October 14, 2020
Facilitator, find your message. A visual workshop with Ingrid Lill
“Positivity has to be sincere to translate into resilience”
Lisette van de Sandt
Access the highlights of episode 082
Are you still searching for your message? The terminology we use as facilitators may seem confusing for some of our clients. We must discover and use the right language that our audience understands, and this starts by considering the big picture of a brand.
I’m so excited for you to listen to this episode of workshops work because I’m joined by the incredible Ingrid Lill, a top brand strategist who helps coaches and consultants turn “confusing lingo into a clear message” that their client can understand.
Together, we talk about creative ways that you can better understand your clients and vice versa. We also discuss how you can use a “thinking pen” to help visualize a brand’s story and find your message.
Find out about
- What a brand strategist does and how they facilitate
- Why you need to put yourself in your client’s shoes
- How to gain a better understanding of your clients
- How to use the “thinking pen” to find your message
- Why you should avoid using technical language in your messaging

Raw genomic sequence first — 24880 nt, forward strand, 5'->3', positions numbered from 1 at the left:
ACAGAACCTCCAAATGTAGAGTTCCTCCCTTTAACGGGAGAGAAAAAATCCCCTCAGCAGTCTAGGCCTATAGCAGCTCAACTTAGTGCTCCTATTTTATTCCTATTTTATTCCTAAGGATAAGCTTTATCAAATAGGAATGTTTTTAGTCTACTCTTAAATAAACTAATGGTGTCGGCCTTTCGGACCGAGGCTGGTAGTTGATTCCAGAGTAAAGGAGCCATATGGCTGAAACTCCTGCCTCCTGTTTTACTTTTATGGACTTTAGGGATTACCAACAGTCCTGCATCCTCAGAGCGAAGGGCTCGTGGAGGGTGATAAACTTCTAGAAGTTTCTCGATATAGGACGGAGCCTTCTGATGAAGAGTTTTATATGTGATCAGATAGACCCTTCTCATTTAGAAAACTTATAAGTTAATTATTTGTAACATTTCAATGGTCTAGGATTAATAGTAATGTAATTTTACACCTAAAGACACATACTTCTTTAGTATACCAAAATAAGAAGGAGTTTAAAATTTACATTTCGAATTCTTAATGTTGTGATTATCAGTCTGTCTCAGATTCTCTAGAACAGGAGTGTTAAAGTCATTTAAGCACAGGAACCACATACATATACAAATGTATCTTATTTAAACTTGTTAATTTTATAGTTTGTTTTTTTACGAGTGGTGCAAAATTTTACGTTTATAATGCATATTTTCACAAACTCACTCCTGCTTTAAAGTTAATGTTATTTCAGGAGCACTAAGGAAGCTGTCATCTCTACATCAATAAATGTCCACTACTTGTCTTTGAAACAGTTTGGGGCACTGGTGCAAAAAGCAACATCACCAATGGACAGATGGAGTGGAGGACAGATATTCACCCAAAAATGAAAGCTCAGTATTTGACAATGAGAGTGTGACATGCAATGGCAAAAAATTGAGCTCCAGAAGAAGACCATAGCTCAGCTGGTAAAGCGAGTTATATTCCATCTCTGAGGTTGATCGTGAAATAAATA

- A fun exercise to help you better understand your clients
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Feeling inspired by the conversation in this episode? We can have our own – take a seat at my virtual table as part of a Mastermind Group.
A huge thank you must go to SessionLab, the sponsor of Workshops Work. Claim your free two months of SessionLab Pro now – this deal is exclusive to Workshops Work listeners!
Questions and Answers
When did you start calling yourself a facilitator?
What does a brand strategist do?
What is it that we don’t understand in our approach to better understanding our clients?
Why do you draw the brand message instead of discussing it?
What did you learn from your time as a graphic facilitator about hearing what really matters to your clients?
How can we speak better to our clients, potential leads, and the sponsors of our workshops?
How can we find out what we should be communicating with clients?
Do you think that it’s different gaining a connection with your clients in-person vs. a video conference?
What do we get wrong about user-centricity?
What is the story with these positive experiments and what have you found out so far?
How can we really differentiate ourselves?
What makes a workshop fail?
What is the difference in communication between those who signed up and paid themselves and those who were signed up by someone else?
How can we get better at putting ourselves into the shoes of our client?
When you put yourself into the shoes of these facilitators who might listen to the podcast, what is the one piece of advice that you would like to give them?
What is the key takeaway from our conversation?